The best tip I can share is a technique called – visual cognitive dissonance. This is technique that shows you how to use powerpoint to make your point more powerful. If you want to learn more there is a web site and a book callled "Killer Presentations" (www.M62.net). In addition I have a free white paper called : "Why Training Doesn’t Work!" that I can send you (william.doherty@ntlworld.com).Key to effective training literature is the format  – as trainers we have many challenges and expectations to meet including the need to be aesthetically appealing, consideration of learning styles, meeting the needs of learning difficulties, the need to be environmentally friendly and having to take into account the llimited time people have to learn – adopting the "Less is More" approach.Having said all the above, I still find it very rewarding and great fun designing and creating training literature using the power of imagination, creativity and original ideas.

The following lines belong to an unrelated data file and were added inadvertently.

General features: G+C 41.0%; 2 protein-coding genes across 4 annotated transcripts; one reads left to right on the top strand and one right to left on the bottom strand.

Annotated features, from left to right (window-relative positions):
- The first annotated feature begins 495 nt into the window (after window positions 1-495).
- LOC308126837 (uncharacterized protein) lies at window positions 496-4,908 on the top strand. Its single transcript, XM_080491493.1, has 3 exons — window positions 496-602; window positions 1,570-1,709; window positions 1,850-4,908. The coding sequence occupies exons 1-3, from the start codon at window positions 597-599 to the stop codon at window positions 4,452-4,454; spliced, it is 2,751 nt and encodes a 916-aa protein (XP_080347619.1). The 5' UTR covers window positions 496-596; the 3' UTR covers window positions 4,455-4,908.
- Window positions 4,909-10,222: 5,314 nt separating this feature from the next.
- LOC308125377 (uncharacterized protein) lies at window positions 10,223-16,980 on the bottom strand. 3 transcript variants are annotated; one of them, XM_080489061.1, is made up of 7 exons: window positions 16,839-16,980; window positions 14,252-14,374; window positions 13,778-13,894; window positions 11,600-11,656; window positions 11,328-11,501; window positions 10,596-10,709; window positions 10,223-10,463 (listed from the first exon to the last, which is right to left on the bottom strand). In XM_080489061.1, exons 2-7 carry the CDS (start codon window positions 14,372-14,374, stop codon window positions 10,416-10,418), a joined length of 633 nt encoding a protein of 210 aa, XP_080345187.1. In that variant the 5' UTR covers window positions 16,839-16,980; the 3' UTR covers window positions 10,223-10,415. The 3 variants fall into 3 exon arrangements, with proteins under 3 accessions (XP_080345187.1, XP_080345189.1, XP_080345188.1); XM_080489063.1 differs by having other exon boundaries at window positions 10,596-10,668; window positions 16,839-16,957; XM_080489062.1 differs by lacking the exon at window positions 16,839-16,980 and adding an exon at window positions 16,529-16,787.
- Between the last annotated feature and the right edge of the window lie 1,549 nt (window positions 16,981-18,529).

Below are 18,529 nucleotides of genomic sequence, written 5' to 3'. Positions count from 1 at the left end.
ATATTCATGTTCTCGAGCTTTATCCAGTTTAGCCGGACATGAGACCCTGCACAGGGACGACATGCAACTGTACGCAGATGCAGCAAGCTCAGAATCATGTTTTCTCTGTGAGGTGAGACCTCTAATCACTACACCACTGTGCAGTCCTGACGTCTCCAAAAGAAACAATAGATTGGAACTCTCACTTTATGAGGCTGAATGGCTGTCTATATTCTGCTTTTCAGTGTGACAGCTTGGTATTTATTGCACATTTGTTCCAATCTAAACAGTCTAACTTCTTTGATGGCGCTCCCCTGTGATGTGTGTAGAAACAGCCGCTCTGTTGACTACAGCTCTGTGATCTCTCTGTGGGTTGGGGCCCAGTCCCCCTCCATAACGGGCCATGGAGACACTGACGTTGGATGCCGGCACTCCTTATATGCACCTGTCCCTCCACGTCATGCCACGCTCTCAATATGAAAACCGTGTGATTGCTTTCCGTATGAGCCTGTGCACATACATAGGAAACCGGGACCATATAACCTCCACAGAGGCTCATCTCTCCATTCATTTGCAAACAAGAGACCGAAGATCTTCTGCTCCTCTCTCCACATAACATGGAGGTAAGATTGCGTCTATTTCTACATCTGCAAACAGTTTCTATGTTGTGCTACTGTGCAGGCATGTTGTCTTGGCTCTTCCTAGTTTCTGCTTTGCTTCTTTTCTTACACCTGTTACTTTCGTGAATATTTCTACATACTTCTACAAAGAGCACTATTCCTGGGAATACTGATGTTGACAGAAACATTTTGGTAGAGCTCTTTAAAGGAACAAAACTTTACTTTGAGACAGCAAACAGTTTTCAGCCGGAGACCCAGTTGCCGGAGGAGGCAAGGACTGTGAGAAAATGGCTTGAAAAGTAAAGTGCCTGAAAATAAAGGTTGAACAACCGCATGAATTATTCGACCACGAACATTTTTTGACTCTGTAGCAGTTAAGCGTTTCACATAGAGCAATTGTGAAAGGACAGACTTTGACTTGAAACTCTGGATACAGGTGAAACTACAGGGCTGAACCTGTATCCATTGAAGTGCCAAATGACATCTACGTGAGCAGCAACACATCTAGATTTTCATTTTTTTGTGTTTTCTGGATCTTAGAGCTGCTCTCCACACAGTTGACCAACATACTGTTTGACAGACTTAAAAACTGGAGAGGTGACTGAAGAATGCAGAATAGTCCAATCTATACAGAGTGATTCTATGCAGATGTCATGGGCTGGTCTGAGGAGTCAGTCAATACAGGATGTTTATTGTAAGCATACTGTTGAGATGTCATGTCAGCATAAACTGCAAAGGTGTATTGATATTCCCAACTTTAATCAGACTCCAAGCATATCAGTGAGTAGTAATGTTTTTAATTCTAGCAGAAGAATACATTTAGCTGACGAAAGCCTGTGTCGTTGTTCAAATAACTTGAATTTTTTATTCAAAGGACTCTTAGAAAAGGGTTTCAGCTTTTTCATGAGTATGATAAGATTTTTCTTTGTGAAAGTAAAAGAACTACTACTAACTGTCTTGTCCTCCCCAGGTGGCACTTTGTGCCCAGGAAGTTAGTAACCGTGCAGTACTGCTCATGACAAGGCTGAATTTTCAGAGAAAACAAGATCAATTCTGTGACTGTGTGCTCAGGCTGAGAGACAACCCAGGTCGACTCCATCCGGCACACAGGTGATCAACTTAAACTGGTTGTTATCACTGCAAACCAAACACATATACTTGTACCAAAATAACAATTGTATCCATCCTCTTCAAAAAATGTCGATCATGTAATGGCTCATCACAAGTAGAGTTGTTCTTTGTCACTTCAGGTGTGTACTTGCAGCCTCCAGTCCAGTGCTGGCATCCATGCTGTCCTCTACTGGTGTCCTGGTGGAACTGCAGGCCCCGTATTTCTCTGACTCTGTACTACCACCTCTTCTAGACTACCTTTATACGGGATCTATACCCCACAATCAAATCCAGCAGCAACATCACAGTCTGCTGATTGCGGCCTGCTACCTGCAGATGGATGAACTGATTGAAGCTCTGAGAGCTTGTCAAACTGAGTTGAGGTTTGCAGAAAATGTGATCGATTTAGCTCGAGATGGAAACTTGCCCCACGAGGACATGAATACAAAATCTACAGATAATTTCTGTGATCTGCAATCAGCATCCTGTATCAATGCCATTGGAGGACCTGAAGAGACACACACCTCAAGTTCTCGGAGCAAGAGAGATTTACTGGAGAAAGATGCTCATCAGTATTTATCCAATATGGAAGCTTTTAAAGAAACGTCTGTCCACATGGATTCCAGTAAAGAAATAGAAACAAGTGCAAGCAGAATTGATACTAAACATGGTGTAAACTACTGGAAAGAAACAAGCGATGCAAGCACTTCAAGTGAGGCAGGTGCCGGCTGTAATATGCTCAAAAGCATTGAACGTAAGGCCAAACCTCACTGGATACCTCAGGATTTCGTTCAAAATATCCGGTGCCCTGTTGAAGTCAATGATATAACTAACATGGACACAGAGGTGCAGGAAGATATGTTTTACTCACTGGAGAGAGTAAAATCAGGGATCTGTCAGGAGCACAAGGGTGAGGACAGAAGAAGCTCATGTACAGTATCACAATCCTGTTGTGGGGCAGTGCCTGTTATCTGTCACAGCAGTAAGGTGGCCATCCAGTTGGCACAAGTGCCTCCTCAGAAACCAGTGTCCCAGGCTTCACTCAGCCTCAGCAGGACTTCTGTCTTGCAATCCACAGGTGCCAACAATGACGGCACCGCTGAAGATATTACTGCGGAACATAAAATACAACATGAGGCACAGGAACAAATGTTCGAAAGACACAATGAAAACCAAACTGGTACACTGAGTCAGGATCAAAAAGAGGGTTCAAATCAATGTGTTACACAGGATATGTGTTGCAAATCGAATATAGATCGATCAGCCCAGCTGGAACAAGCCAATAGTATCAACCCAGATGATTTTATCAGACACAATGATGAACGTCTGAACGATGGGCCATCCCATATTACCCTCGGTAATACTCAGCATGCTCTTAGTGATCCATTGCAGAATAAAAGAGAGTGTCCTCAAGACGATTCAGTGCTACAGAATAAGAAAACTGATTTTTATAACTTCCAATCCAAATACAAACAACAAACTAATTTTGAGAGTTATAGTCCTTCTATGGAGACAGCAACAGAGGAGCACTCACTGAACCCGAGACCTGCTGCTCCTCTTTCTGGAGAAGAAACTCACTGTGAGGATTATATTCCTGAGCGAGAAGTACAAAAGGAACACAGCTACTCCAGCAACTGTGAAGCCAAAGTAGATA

5. useful websites for training literature

    Hi Sinead

     I have to produce plenty of training literature, including material for Effective Writing workshops.

    2 websites that I always recommend for people to visit to find out more about layout and psychological readability are :

    *    British Dyslexia Association:         http://www.bda-dyslexia.org.uk

    *    Royal National Institute for the Blind http://www.rnib.org.uk